Now while this may sound fun, the game’s simplistic controls and extremely easy gameplay make it fly by in all its mediocrity. The game is played basically with just the left analog, along with the A,B, and Y buttons. If the opposing team has the ball all you need to do is slide tackle or just plain hit them to get it back. Once you get the timing of the “super strike” down you will score at will.

Now as I’ve sat here and written this review it feels as if I’ve missed something or left something out. Well, that’s the same feeling I get as I play through this game. It’s not a bad game, it’s a solid title to pick up and play when you need to kill 30 minutes before work, but it’s as if Nintendo forgot to put the rest of the game on the disc. It won’t keep your attention for long, but if you’re looking for a game for the young ones or to just kill time with here and there, this wouldn’t be a bad choice.

Games with Sonic in them are cool. The ‘blue streak’, as he is sometimes called was one of the coolest console mascots back in the days of the Genesis. The games focused on him, and only him (with the exception of Sonic & Knuckles). [i]Sonic Adventure 2: Battle[/i], however, is not cool, as we will find out as this review goes on.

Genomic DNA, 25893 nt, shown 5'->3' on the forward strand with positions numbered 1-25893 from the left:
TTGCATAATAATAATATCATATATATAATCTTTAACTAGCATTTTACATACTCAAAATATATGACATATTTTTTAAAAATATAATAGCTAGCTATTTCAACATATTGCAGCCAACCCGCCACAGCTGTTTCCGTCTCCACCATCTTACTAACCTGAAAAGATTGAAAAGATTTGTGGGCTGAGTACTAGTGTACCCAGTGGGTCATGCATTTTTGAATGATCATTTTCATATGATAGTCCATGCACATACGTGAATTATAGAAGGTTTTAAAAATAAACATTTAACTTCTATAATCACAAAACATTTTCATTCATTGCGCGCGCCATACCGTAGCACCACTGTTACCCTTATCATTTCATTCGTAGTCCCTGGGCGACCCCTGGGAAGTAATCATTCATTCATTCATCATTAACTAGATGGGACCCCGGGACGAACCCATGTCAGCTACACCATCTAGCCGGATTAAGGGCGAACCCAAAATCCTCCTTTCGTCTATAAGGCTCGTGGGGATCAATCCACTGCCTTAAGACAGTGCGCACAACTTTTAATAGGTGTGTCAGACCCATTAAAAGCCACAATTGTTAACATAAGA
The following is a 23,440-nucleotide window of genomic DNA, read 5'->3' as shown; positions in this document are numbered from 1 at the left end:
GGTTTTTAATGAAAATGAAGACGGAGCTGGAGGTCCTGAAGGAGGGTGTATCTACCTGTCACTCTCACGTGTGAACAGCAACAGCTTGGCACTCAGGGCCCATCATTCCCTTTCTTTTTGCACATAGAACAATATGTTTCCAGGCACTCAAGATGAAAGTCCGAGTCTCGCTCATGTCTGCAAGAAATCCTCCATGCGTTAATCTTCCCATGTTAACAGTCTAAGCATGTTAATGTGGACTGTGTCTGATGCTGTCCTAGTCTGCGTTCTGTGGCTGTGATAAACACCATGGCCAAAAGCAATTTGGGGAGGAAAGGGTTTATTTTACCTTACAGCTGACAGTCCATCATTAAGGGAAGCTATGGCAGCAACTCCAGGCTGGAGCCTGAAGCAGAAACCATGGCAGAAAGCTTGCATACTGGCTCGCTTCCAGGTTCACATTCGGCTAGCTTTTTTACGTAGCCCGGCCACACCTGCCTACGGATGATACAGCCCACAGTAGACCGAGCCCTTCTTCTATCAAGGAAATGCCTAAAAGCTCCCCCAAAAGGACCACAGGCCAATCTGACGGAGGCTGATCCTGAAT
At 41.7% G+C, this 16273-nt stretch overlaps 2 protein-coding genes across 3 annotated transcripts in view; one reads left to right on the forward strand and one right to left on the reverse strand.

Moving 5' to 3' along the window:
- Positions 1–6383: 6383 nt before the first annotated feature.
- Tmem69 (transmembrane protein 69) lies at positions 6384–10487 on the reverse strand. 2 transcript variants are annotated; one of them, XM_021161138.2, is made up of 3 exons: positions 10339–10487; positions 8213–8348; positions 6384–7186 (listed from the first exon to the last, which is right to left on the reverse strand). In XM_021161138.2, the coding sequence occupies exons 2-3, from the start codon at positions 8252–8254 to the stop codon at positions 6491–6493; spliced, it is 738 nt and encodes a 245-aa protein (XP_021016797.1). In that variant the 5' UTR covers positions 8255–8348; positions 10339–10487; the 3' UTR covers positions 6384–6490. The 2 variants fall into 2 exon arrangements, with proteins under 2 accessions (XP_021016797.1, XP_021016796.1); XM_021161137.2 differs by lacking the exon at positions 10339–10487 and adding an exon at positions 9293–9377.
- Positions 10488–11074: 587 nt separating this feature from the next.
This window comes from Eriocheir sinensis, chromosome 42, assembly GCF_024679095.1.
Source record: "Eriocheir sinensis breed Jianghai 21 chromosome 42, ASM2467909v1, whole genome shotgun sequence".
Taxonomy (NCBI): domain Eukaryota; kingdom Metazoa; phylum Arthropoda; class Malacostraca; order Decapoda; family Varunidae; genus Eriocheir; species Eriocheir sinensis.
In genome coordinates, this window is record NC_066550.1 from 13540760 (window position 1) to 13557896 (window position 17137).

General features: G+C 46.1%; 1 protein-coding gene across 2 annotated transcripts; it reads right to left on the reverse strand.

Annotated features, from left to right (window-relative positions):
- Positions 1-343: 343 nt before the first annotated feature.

The first thing you might notice about this game is that it’s a Sonic title… on the Nintendo Gamecube console. Yes, now that the Dreamcast has gone under, the blue hedgehog has made his way onto a Nintendo console, but with mixed results. [i]Sonic Adventure 2: Battle[/i] is merely a simple port of the Dreamcast’s [i]Sonic Adventure 2[/i] released a year before in 2001. While there are some changes to the game in [i]Battle[/i], it really won’t matter which system you play this on. As the title suggests, [i]Sonic Adventure 2[/i] is the sequel to the Dreamcast hit Sonic Adventure. However, this time around, the developers have changed around the game a little. In the first installment, you could choose which character you want to play as after you unlock them by playing as Sonic. In [i]Sonic Adventure 2[/i], instead of choosing which character you play as, you choose from two different stories, the Hero story, or the Dark story. Each story takes three different characters going through two different stories, each story meeting with the other from time to time and eventually, clashing at the end to see which side wins. The Hero story stars Sonic the Hedgehog, Miles ‘Tails’ Prower, and Knuckles the Echidna, while the Dark story stars Dr. Eggman, and two new additions to the Sonic universe; Rouge the Bat and Shadow the Hedgehog, Sonic’s alter-ego.